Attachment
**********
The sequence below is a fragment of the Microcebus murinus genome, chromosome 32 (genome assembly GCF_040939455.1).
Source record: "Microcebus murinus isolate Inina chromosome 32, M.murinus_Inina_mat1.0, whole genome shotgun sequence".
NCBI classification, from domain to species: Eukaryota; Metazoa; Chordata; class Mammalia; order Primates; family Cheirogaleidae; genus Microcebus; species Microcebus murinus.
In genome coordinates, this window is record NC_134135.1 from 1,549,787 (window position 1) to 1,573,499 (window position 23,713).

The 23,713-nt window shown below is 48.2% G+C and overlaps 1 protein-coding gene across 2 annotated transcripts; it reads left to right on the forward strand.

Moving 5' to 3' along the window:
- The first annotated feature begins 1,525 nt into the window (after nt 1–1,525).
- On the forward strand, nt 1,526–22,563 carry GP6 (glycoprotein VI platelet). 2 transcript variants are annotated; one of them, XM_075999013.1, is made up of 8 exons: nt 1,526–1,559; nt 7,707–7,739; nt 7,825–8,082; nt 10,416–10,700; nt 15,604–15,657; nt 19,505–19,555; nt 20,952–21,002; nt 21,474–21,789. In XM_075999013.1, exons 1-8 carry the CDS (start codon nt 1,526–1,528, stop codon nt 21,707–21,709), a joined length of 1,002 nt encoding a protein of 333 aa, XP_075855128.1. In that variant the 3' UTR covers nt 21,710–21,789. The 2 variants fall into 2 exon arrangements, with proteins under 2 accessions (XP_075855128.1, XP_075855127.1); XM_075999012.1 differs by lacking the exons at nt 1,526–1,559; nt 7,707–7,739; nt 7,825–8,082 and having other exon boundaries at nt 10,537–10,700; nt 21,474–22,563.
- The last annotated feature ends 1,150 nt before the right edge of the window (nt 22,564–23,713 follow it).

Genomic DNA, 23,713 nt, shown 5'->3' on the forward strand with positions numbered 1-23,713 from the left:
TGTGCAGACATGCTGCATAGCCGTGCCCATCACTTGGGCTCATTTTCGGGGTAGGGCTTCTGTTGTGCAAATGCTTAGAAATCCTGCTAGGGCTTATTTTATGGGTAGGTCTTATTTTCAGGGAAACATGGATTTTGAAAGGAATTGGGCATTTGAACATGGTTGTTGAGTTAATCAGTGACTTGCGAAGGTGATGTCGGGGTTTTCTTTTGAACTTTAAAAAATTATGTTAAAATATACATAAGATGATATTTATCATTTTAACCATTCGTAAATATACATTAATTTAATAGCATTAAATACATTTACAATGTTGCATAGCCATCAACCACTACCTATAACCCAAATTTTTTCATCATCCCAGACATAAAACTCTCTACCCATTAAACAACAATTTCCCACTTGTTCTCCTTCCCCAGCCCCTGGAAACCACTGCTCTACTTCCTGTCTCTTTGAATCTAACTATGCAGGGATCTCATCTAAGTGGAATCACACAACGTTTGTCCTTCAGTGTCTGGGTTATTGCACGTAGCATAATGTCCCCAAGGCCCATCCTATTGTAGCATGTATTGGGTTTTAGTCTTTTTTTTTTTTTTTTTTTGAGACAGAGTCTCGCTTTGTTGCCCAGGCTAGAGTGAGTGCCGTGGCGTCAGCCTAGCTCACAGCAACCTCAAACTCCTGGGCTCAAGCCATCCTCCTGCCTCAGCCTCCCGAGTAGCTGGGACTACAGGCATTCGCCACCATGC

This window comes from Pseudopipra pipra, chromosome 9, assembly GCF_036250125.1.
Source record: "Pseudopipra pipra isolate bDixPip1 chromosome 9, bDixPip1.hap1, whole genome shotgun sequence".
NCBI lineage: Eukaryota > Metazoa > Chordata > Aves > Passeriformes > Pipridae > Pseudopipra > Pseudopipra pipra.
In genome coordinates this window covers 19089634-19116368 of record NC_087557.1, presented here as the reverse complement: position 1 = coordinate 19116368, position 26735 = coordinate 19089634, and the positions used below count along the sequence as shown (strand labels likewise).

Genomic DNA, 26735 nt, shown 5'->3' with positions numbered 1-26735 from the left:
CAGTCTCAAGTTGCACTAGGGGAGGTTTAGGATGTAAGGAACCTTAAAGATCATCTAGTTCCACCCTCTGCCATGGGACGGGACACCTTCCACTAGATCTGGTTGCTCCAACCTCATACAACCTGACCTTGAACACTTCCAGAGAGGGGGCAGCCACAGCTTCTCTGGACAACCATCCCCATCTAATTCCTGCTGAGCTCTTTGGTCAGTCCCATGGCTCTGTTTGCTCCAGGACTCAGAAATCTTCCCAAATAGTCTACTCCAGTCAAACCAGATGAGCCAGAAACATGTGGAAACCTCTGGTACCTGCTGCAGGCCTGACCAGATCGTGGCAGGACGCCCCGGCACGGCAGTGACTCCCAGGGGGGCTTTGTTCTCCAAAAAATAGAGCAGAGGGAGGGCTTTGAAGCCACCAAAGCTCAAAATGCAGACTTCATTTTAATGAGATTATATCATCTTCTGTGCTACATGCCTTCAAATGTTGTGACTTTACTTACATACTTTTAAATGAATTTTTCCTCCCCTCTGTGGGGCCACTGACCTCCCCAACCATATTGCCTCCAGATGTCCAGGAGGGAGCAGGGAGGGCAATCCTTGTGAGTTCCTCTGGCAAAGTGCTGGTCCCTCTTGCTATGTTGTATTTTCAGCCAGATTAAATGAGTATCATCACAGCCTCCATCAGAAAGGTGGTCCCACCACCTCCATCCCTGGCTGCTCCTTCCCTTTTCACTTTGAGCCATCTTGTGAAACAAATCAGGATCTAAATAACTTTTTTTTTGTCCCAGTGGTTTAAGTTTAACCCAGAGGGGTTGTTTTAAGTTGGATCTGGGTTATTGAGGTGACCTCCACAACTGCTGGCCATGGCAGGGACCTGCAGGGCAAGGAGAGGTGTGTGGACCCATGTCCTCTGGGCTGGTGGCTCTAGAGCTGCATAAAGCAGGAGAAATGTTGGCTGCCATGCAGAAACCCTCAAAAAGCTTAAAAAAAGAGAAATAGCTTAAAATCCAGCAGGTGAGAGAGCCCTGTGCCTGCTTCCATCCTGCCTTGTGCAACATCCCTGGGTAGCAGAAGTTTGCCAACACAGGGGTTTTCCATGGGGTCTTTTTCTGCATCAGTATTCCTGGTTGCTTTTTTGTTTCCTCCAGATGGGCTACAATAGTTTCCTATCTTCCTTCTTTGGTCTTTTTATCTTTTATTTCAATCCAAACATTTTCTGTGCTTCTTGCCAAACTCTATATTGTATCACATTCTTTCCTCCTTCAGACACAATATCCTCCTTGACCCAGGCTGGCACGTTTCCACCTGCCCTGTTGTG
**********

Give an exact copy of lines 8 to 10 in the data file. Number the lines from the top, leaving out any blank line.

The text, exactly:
- On the forward strand, nt 1,526–22,563 carry GP6 (glycoprotein VI platelet). 2 transcript variants are annotated; one of them, XM_075999013.1, is made up of 8 exons: nt 1,526–1,559; nt 7,707–7,739; nt 7,825–8,082; nt 10,416–10,700; nt 15,604–15,657; nt 19,505–19,555; nt 20,952–21,002; nt 21,474–21,789. In XM_075999013.1, exons 1-8 carry the CDS (start codon nt 1,526–1,528, stop codon nt 21,707–21,709), a joined length of 1,002 nt encoding a protein of 333 aa, XP_075855128.1. In that variant the 3' UTR covers nt 21,710–21,789. The 2 variants fall into 2 exon arrangements, with proteins under 2 accessions (XP_075855128.1, XP_075855127.1); XM_075999012.1 differs by lacking the exons at nt 1,526–1,559; nt 7,707–7,739; nt 7,825–8,082 and having other exon boundaries at nt 10,537–10,700; nt 21,474–22,563.
- The last annotated feature ends 1,150 nt before the right edge of the window (nt 22,564–23,713 follow it).

Genomic DNA, 23,713 nt, shown 5'->3' on the forward strand with positions numbered 1-23,713 from the left: